Not everyone needs a pickup that can tow 8,000 pounds.
Some have never considered the Honda Ridgeline to be a real pickup truck. After all, it's based on a car platform. However, Bloomberg reports that in the past 12 months, the redesigned Ridgeline has managed to snag 10 percent of the mid-size truck market. We were also hugely impressed by the new Ridgeline during our time with it, and clearly a sizeable chunk of truck buying America is as well. "This is a very capable truck that meets the needs of a vast majority of buyers," general manager of American Honda Motor Co. Jeff Conrad told Bloomberg.
"For somebody who doesn't care about towing 8,000 pounds...it's perfect." Over the past year, nearly 40,000 Ridgelines were sold in the US, or one out of every 10 mid-size trucks. Furthermore, not only did the Ridgeline steal sales away from the Chevrolet Colorado and GMC Canyon and Toyota Tacoma, but it also attracted those who'd typically opt for a sedan, such as a Honda Accord. In fact, Honda even claims it could've sold even more Ridgelines, but its Alabama production facility couldn't keep up with demand. Unlike traditional mid-size and large pickup trucks, the Honda Ridgeline is built on a unibody platform – not a body-on-frame design. But it's still quite capable of performing truck duties.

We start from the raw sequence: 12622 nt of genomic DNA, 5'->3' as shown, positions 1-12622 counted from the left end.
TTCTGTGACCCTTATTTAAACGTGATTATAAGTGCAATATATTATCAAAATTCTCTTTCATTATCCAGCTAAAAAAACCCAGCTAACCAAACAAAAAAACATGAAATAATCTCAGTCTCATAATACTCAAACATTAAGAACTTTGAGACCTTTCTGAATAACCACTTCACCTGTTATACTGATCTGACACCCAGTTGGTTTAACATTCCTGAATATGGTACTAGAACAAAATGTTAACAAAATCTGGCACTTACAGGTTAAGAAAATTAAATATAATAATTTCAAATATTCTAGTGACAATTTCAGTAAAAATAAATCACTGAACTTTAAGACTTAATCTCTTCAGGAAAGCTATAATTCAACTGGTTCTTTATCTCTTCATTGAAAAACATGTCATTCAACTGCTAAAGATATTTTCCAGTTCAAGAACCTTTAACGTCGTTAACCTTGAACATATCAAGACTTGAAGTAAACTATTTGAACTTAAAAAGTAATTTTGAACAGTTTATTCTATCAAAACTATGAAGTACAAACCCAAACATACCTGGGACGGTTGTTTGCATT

The Ridgeline actually shares its platform, although modified, with the Pilot crossover. Another possible reason for the Ridgeline's success is the fact that Ford, for now at least, doesn't offer a mid-size truck of its own. That'll change in a couple of years when the Ranger makes its triumphant return. For now, the Ridgeline is thriving and will very likely continue to do so, even with fresh competition. The Ridgeline is, simply put, the right size truck, with the right features (that in-bed hidden trunk for ice cold beverages is awesome), and at the right price for the times. Bravo, Honda.